L.A. adds, 1976, 'Said when unthinkable mistake or omission has been made, or an impending inspection by authority-originally in the Services-is announced and the comfortable has to be reconverted to regulation good order'.

'Also, “Don't hit the panic button!” said to someone about to do something disastrous, or potentially so… From the 1950s worry about nuclear war' (A.B., 1978): US. It is relevant to remember that almost endemic death wish in the US and, much less, in UK, c. 1948-62, which coloured many novels, plays, films, of the period. P.B.: and c. 1980-? See don't push


pantry.

See: half-crown.


pants.

See: don't pee; get the lead; laugh?; when you dance; when you were wearing.


panty lines.

See: your old man.


pap.

See: mouth.


papa.

See: come to papa; and:


papa's home, the seat's up and mama's home, the seat's down.

Orig. applied lit. to the seat in a water-closet, then to one or the other parent's being at home, it is now a joc. expression heard at homes everywhere in the US. (W.J.B., 1977.) It is extremely difficult to date domestic c.pp., but it's fairly safe to hazard the guess that it arose during the 1920s. P.B.: in UK, and with Dad and Mum substituted, from at least as early as c. 1910, to judge from my father's recollections.


paper(s).

See: all I know; 'book!'; go peddle; see you in the funny; sounds; you don't have p.


paper-bag.

See: couldn't knock.


paper-hanger.

See: busy as a one-; like a one-.


par for the course.

See: that's about.


Parachute.

See: that dame.


parade.

See: on parade.


paranoids.

See: even paranoids.


pardon me for living!

is 'an elaborate mock-apology, used by one checked for some minor error' (Leechman): Can.: since c. 1945. It was very soon adopted in UK: witness, in Noël Coward's 'A Richer Dust', one of the six stories comprising Star Quality, 1951, 'He jumped violently, and said in a voice of bored petulance, “Lay off me for one minute, can't you.” Discouraged, she withdrew her hand as requested, muttered “Pardon me for living”, and took a swig of tomato juice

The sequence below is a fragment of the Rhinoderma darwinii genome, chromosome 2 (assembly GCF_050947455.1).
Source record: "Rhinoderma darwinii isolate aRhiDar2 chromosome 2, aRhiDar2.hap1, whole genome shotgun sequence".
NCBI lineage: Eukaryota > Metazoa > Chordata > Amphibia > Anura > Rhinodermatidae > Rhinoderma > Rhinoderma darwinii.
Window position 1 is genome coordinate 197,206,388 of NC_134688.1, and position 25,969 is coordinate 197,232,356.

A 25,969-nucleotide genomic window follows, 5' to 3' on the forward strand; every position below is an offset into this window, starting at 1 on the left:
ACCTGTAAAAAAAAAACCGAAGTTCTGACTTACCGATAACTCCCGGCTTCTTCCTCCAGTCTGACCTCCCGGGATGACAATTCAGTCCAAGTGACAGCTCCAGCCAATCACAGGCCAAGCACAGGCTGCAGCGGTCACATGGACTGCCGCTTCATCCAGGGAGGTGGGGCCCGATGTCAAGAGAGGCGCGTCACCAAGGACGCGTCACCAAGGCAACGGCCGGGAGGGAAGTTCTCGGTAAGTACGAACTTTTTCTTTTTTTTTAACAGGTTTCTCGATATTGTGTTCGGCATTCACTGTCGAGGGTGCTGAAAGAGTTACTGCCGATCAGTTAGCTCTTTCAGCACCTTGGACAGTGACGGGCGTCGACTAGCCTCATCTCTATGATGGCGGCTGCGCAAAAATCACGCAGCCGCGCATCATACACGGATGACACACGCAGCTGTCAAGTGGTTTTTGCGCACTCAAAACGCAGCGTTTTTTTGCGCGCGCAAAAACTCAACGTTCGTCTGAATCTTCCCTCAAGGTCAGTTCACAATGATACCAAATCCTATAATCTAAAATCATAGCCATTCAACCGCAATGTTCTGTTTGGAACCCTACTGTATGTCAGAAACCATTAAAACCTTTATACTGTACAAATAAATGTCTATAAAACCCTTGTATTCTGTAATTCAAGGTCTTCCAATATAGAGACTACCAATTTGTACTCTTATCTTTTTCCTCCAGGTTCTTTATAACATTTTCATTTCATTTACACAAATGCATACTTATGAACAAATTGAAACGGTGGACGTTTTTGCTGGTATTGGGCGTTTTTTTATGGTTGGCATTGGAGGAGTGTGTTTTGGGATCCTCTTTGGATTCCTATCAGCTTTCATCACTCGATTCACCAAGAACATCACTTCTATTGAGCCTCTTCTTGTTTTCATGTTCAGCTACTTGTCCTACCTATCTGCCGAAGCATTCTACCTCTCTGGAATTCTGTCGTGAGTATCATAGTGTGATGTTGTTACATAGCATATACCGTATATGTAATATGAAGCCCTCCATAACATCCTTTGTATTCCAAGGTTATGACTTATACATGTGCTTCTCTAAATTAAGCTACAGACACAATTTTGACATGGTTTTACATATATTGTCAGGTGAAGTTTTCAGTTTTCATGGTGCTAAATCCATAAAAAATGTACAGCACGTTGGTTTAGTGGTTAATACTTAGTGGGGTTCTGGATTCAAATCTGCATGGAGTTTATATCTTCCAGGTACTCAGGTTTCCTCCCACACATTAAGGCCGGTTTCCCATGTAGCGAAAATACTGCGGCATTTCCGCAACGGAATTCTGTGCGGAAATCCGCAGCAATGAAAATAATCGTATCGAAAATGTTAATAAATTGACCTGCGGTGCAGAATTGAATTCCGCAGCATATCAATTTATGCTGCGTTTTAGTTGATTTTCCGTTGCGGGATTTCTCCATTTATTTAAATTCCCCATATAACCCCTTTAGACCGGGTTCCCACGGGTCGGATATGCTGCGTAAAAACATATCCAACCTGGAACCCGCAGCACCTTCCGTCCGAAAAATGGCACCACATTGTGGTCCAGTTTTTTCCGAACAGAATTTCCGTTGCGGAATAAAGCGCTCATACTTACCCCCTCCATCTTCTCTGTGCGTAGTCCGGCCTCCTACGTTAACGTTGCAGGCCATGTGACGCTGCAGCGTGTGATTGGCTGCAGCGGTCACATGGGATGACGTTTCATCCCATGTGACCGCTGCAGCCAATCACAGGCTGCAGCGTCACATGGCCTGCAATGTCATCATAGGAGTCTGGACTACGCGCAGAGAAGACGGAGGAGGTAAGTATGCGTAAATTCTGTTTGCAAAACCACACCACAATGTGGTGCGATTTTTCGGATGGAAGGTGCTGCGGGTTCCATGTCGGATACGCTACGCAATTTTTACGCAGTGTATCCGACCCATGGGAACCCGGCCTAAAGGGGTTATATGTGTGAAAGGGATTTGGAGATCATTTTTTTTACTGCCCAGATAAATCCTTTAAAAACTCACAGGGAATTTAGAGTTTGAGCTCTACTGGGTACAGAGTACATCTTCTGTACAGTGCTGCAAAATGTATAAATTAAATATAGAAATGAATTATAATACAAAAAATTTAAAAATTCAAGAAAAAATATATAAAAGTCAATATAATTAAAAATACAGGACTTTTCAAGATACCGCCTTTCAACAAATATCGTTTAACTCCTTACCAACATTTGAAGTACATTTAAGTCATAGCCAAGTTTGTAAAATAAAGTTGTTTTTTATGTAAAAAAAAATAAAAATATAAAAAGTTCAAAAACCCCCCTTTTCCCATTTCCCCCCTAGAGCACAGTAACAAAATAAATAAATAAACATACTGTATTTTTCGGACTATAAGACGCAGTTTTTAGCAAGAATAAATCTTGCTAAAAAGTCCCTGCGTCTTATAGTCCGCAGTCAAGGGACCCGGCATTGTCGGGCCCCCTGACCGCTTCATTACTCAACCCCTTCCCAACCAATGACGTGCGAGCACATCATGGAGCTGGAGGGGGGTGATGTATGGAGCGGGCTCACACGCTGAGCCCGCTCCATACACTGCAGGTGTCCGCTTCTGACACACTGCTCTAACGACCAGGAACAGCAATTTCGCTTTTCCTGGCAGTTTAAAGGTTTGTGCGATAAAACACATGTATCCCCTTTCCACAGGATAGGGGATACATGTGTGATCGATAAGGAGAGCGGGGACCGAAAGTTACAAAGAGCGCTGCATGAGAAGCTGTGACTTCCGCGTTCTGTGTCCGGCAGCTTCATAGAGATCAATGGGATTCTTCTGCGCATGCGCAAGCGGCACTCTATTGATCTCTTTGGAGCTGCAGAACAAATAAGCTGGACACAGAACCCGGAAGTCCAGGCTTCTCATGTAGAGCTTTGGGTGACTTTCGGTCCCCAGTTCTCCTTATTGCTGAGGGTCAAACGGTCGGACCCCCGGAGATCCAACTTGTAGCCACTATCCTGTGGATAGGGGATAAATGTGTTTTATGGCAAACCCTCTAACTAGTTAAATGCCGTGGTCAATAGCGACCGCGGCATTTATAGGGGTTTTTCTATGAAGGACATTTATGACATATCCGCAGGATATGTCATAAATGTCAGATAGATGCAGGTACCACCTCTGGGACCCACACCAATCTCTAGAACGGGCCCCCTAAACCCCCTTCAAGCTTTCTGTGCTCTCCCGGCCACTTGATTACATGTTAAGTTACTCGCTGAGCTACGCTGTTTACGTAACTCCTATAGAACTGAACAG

'The US form is excuse me…' (J.W.C., 1977).


pardon my dust!

See: I'm off in a cloud of dust.

-240-

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A Dictionary of Catch Phrases: British and American, from the Sixteenth Century to the Present Day
Table of contents

Table of contents

  • Title Page iii
  • Contents vii
  • Preface to the First Edition ix
  • Introduction to the First Edition x
  • Modifications of the Original Introduction xii
  • Acknowledgments to the First Edition xiv
  • Preface to the Second Edition xvi
  • Acknowledgments to the Second Edition xix
  • Abbreviations xxi
  • A 1
  • B 25
  • C 42
  • D 60
  • E 79
  • F 85
  • G 96
  • H 114
  • I 136
  • J 178
  • K 181
  • L 186
  • M 200
  • N 212
  • O 228
  • P 240
  • Q 251
  • R 253
  • S 261
  • T 289
  • U 323
  • V 326
  • W 328
  • X 360
  • Y 361
  • Z 384